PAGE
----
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Trends Plant Sci. 2002 Jun;7(6):270-7.

Pollination failure in plants: why it happens and when it matters.

Author information

1
Dept of Plant and Soil Science, University of Aberdeen, AB24 3UU, Aberdeen, UK

Abstract

Pollination is the primary step in seed formation. Pollination biologists have shown that pollination failure can occur at all steps in the dispersal process and at several different levels. Increased risk of pollination failure is associated with pollen if it is delivered to a stigma too little, too much, too late, too mixed in composition or too poor in quality. It is associated with pollinators when they are too few or too inconstant, and with plants when they are too specialized or too selective. It is associated with populations when they are too sparse, too small in number or too uniform genetically, and with communities when they are too fragmented, genetically impoverished or under rapid modification. Understanding the causes of pollination failure in plants can aid the successful conservation and recovery of rare plants, maintenance of crop yields, and sustainable use of wild plant resources such as forest timber.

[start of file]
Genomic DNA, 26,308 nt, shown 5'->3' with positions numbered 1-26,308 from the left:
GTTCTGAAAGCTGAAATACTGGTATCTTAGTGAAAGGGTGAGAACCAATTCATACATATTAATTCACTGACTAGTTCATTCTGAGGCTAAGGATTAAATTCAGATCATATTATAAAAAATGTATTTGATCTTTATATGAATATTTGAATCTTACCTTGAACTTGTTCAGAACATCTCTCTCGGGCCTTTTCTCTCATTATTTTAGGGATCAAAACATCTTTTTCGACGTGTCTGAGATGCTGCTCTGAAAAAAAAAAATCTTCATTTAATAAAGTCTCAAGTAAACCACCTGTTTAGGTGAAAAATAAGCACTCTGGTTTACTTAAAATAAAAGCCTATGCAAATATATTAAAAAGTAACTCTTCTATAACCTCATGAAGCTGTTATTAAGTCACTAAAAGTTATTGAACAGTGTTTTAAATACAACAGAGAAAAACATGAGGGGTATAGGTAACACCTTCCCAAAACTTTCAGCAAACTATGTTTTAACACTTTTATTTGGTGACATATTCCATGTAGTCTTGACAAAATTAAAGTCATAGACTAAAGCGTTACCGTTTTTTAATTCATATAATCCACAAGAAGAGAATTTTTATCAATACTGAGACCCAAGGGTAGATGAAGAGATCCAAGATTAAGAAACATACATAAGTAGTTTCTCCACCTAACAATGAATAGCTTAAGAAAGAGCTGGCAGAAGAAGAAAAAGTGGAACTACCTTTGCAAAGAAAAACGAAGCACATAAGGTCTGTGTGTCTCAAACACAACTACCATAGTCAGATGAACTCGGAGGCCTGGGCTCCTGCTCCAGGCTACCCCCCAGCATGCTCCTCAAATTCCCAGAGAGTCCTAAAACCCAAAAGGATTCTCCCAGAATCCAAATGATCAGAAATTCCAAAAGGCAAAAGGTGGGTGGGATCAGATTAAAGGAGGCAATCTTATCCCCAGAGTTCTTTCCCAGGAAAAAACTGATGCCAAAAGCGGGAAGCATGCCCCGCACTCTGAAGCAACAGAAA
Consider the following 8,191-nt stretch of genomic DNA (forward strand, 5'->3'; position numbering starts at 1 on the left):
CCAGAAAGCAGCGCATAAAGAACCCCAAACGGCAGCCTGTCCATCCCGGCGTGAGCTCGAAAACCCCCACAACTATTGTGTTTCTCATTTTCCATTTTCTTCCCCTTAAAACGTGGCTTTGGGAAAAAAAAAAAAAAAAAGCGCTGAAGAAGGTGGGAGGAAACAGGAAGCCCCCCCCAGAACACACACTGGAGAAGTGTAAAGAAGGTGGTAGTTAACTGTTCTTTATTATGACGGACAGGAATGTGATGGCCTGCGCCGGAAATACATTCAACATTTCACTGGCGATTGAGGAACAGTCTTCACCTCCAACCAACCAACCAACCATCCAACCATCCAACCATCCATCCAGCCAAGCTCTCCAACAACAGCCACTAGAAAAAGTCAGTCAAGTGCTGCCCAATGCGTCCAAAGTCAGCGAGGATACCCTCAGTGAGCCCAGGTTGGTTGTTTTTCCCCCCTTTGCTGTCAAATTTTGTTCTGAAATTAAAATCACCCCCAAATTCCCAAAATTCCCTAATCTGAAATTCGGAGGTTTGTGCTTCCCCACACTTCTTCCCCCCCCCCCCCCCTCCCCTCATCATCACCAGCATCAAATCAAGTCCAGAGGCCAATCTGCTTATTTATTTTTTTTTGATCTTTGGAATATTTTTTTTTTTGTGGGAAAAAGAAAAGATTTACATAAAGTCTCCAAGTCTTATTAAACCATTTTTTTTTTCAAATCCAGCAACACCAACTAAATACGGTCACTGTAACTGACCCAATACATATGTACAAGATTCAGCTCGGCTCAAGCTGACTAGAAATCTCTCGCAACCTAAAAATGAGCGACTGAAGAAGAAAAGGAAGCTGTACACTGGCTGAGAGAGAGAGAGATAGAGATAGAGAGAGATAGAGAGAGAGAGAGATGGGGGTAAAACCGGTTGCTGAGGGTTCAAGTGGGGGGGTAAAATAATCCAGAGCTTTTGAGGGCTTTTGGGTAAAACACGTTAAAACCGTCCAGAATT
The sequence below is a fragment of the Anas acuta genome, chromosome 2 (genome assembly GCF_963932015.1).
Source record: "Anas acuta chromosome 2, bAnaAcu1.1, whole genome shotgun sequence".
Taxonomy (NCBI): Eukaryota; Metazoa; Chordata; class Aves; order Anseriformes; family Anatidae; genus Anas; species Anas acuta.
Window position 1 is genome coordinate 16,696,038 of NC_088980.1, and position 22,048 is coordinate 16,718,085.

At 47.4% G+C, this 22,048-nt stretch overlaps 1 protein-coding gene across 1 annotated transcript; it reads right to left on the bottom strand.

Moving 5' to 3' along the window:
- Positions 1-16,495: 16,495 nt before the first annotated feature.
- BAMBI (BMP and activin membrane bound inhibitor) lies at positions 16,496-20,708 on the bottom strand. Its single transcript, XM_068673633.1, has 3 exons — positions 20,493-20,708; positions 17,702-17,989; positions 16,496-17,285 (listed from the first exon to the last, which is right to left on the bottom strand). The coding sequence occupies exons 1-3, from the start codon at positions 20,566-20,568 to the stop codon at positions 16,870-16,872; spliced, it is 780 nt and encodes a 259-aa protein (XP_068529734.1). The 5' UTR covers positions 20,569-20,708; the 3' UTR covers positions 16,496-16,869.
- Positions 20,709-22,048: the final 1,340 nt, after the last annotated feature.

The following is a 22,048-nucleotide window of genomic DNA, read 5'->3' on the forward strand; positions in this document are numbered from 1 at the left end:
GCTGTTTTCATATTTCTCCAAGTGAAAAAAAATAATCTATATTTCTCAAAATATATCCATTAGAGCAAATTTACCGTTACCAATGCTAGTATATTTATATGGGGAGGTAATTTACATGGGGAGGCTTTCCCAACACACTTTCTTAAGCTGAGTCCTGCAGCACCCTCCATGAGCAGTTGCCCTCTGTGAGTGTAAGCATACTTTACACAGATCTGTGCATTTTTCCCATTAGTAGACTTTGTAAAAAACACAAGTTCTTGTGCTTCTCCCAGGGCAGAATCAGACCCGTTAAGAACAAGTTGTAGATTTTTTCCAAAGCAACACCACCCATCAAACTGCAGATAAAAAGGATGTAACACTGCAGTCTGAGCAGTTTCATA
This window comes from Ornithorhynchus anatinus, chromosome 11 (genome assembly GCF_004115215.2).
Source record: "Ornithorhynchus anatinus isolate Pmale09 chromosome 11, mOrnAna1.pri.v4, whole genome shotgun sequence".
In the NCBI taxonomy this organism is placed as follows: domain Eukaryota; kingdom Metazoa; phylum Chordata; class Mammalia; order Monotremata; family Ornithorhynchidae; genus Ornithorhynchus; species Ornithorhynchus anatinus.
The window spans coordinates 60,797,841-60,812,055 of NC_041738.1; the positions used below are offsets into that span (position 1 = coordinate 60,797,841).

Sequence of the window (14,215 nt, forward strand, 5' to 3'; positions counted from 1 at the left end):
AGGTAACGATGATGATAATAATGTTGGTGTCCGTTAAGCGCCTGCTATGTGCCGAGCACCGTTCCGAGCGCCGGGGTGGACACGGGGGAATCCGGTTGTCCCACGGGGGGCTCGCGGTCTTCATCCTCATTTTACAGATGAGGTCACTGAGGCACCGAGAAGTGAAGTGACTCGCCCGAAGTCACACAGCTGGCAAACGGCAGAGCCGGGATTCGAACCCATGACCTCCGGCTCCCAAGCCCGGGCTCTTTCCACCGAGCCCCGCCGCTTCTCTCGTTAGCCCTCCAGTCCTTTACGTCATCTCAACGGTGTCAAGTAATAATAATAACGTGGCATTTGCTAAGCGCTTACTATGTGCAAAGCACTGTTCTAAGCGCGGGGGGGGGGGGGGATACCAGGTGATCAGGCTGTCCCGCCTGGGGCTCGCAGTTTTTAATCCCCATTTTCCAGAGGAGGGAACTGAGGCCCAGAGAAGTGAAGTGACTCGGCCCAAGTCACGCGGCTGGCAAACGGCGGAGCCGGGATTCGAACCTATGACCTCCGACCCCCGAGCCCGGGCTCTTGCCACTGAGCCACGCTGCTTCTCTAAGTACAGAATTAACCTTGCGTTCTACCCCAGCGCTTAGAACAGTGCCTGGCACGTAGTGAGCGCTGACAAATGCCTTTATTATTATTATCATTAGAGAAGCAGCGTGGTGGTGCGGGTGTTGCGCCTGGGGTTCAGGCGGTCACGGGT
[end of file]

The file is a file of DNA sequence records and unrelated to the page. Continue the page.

PMID:
12049924
DOI:
10.1016/s1360-1385(02)02258-6
[Indexed for MEDLINE]

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